Once the students were at ease with using Audible to practice shadowing, we added YouTube videos and podcasts in Spanish and assigned more terminology exercises from this material, which also provided rich opportunities for group discussions. One especially impactful YouTube video was a TEDTalk by Mexican actress Karla Souza, who eloquently described her struggles in the film industry and how she overcame adversity. In an ensuing assigned group discussion, students were asked to reflect on what life lessons Karla had learned, what inspired them about her talk, and what lessons they would apply to their own journey as professional interpreters.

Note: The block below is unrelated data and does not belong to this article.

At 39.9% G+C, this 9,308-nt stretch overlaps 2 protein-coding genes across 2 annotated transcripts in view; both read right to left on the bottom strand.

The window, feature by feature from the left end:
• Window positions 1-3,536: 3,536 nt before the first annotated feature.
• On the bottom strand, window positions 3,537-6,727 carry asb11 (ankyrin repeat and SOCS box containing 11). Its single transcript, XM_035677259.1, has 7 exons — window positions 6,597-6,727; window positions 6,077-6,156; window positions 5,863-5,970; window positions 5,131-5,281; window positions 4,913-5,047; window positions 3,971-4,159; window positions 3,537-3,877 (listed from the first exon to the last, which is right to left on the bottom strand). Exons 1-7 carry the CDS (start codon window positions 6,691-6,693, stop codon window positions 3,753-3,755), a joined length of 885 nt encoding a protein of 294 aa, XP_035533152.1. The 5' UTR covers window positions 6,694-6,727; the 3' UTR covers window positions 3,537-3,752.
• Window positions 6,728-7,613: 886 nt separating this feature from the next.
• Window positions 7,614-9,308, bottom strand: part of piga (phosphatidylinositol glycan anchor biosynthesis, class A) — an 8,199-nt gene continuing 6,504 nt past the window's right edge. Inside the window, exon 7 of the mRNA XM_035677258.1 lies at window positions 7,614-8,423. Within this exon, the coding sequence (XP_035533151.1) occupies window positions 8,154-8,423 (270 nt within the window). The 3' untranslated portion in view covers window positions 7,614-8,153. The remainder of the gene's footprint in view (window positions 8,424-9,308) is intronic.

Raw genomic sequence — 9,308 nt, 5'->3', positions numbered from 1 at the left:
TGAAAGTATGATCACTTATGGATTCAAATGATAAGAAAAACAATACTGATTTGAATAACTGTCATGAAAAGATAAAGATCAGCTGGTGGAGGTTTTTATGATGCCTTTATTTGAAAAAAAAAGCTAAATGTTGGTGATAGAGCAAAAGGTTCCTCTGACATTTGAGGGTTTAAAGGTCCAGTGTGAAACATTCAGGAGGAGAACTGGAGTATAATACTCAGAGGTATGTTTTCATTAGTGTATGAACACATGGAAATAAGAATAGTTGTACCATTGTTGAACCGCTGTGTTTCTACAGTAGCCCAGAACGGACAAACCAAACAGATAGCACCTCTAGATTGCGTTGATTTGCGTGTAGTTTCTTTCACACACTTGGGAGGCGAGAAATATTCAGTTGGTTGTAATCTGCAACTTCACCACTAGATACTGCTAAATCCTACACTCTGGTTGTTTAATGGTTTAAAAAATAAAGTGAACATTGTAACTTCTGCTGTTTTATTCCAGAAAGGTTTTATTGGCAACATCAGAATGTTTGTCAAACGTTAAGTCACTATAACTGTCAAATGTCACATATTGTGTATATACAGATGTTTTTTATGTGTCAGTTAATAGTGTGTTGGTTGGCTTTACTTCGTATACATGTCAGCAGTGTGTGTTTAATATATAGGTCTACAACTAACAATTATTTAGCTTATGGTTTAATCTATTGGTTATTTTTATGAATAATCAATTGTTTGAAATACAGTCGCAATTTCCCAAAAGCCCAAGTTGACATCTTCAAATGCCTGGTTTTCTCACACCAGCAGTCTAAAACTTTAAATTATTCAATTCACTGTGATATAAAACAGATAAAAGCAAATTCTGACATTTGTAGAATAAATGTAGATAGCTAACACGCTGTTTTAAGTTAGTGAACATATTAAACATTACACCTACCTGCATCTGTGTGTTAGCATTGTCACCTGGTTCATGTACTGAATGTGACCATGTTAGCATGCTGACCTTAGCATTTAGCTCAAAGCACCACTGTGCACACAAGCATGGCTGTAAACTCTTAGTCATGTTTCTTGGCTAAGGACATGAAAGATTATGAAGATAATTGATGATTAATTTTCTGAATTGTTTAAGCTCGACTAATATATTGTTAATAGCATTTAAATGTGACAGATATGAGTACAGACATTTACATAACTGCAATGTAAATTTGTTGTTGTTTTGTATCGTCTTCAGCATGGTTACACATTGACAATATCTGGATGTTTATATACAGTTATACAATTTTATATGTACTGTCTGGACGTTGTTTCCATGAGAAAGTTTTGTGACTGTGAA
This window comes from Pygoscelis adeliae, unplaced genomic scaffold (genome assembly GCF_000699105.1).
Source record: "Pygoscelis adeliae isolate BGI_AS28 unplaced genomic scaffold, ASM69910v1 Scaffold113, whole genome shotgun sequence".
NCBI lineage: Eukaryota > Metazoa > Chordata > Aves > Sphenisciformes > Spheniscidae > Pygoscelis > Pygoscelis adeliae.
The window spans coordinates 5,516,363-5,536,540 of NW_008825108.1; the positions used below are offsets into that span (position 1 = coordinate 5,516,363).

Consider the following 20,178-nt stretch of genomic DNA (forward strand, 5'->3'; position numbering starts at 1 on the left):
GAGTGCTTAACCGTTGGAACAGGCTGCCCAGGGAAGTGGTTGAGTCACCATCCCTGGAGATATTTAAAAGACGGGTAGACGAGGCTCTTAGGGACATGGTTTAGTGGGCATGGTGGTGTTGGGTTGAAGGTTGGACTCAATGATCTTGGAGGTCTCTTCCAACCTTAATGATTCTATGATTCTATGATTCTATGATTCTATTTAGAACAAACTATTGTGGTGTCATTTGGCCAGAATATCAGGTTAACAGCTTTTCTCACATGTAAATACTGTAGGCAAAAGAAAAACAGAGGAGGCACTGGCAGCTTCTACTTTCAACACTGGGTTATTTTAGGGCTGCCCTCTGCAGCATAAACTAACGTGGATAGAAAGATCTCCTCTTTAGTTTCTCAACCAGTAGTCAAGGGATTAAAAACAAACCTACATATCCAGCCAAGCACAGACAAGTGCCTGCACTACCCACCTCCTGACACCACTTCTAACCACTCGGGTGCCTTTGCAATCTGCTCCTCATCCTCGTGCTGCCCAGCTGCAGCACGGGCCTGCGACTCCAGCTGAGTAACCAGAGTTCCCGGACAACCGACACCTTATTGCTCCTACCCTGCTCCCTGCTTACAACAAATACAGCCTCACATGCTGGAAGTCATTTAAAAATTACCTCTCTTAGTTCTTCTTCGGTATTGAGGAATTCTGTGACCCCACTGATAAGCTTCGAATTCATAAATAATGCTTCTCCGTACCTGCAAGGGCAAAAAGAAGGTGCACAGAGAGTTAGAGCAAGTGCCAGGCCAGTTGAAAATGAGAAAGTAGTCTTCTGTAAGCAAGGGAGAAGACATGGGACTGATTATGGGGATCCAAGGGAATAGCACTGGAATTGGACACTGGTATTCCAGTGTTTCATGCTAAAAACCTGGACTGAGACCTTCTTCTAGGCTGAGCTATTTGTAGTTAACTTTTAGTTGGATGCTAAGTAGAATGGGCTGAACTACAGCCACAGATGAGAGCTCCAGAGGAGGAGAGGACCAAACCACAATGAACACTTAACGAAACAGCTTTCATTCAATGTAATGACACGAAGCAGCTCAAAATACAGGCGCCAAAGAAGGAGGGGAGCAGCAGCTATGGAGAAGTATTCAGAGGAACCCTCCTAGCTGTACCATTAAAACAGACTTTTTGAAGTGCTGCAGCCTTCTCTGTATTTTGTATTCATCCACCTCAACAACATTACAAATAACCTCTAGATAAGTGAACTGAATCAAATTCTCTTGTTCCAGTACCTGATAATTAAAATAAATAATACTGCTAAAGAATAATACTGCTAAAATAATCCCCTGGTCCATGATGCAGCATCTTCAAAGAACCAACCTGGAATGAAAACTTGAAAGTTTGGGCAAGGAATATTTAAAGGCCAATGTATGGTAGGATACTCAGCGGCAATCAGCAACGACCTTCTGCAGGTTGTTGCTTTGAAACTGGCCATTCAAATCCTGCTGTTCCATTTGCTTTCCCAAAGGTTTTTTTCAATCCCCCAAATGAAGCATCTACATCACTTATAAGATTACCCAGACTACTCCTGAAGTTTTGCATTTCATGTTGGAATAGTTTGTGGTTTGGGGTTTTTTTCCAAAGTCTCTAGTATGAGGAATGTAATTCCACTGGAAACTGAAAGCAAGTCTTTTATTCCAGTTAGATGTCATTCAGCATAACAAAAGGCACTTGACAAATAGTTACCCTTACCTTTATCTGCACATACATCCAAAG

This and similar activities led to indepth discussions, gave students the opportunity to express themselves in Spanish in writing (which many of them were not accustomed to doing), and build community by learning about each other’s experiences and reacting to everyone’s comments. As one participant wrote: “The discussions did help a lot, like to break the ice and get to know each other, and then when we were in class, it was like we already knew each other.”

Another key element of the classes was using the material (the Audible book, podcasts, and YouTube videos—all in Spanish) to harvest new medical terminology and begin building students’ skills related to researching and evaluating bilingual terminology resources.